Whina Te Whaea O Te Motu : A 1992 documentary on the life of the late Dame Whina Cooper, leader of the 1975 Maori Land March.
Dame Whina Cooper (Te Rarawa) was the eldest child from the second marriage of Heremia Te Wake, a prominent chief of the Northern Hokianga. She was born in 1895, on the earth floor of the hut overlooking the Hokianga Harbour. Heremia groomed her to take his place as a future leader and as a devout Catholic. He built St Peter’s, Whakarapa, which stands below Panguru Mountain. It was opened in October 1883. Sir James Carroll, Minister of Native Affairs assisted in the raising and the educating of Whina, who graduated from St Joseph’s Maori Girls College, Greenmeadows, Napier in 1910.
Michael King, historian, speaks about the Hokianga district.
She married a young surveyor named Richard Gilbert, then in 1949 William Cooper. At 56 she became the first leader for the Maori Women’s Welfare League; in 1956 received an MBE; she began fundraising for the first urban marae and in 1964 Te Unga Waka, in Newmarket was opened; in March 1974 she formed Te Matakite, the Land March Organisation; on Waitangi Day 1981 she was invested as Dame Whina Cooper; she delivered the ‘Welcome’ message for the 1990 Commonwealth Games.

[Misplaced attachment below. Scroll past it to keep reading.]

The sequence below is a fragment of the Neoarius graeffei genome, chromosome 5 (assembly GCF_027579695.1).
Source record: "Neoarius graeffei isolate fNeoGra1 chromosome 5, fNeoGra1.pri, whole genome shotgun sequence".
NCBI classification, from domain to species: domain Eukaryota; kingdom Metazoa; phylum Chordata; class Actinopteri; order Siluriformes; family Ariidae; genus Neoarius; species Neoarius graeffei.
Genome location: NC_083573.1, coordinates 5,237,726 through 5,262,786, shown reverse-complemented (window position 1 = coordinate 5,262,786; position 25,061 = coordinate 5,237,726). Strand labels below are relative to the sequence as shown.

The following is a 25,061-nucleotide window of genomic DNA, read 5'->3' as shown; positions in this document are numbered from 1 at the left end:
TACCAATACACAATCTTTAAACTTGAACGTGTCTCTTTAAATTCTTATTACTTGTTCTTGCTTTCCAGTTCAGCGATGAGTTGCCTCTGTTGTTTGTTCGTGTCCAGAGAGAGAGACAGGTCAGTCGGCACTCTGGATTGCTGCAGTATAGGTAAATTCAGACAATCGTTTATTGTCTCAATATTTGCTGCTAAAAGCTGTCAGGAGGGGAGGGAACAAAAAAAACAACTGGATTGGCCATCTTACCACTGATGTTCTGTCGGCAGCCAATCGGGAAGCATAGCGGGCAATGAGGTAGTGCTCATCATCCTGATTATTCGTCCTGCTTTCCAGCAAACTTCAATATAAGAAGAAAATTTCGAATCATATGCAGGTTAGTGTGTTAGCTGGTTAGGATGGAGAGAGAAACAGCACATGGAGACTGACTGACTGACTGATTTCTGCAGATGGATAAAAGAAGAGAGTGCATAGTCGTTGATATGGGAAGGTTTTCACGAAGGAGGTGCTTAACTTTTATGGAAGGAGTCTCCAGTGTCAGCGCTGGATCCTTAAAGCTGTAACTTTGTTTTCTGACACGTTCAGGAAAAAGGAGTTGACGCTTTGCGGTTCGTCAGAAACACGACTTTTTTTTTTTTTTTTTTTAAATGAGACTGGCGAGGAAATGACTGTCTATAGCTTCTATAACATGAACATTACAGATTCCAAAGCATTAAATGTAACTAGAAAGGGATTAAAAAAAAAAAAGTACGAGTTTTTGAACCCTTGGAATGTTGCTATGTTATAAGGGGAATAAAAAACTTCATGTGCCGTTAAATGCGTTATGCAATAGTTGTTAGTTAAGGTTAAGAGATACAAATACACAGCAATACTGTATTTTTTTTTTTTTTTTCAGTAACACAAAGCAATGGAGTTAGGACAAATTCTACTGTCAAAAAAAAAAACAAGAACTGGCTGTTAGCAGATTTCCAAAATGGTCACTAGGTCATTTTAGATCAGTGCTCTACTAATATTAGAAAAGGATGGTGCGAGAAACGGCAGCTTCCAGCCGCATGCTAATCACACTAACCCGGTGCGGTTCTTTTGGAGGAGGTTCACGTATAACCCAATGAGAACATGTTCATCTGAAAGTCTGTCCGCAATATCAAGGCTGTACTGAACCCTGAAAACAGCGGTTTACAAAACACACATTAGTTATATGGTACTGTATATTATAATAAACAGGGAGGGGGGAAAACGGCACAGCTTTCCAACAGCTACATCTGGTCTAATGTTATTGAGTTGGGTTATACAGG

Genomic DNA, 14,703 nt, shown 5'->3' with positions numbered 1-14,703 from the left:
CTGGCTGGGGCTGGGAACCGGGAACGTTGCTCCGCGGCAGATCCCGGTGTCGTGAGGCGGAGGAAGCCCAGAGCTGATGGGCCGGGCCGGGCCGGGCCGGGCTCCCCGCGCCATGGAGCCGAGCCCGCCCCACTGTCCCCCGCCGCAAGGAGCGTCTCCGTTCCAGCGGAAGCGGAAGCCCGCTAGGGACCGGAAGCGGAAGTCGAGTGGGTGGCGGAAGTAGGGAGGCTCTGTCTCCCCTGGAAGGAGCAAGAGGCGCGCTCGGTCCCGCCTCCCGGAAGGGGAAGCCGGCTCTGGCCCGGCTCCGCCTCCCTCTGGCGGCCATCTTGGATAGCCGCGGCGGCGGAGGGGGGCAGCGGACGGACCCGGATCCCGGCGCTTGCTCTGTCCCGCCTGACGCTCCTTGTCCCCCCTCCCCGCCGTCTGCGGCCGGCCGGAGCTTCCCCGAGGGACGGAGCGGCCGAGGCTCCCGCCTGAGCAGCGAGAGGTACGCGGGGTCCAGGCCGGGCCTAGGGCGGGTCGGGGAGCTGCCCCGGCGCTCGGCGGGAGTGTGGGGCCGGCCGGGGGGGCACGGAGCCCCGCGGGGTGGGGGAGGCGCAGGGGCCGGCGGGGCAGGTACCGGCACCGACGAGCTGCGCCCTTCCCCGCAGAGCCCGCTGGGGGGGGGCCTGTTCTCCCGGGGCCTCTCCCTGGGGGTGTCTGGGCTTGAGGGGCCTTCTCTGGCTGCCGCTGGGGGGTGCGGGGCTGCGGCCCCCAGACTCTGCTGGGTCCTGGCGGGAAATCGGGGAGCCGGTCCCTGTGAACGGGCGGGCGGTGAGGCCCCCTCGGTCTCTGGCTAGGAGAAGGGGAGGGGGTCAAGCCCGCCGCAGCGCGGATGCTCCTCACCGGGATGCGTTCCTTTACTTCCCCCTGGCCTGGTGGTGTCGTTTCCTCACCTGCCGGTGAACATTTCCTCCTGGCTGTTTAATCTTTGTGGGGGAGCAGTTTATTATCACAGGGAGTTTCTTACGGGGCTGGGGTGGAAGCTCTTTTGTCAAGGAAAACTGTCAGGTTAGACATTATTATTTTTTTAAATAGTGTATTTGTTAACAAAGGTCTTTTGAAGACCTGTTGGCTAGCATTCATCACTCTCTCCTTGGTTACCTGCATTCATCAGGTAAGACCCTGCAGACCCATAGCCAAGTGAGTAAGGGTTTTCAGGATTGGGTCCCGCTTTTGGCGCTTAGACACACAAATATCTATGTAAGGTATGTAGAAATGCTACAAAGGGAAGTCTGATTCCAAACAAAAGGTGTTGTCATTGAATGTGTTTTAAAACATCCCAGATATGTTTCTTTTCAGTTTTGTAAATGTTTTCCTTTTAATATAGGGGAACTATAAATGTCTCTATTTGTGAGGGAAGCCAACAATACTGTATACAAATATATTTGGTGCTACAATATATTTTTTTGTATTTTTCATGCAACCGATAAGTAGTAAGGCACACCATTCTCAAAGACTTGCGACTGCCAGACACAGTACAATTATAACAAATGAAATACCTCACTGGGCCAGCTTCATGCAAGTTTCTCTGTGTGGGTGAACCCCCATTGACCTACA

Her daughter, Hine Puru speaks about Whina’s alienation from her people in the latter years of her life.
Producer: BRYAN BRUCE
Narrator: JOHN BACH
Editor: JIM BRACKENBURY
Assistant: PAI EMERY
Assistant: TAO HAAPU
Production Manager: FRAN DAVEY
Research & Interviews: MICHAEL KING
Photography: WAYNE VINTEN, RICHARD WILLIAMS
Sound: JOHN CARPENTER
Sound Post Production: BARRY STEWART
Archives: The New Zealand Film Archive; National Film Unit Archive; Alexander Turnbull Library
Thanks To: Eddie Kawiti, Joseph Cooper and Family, Richard Thomas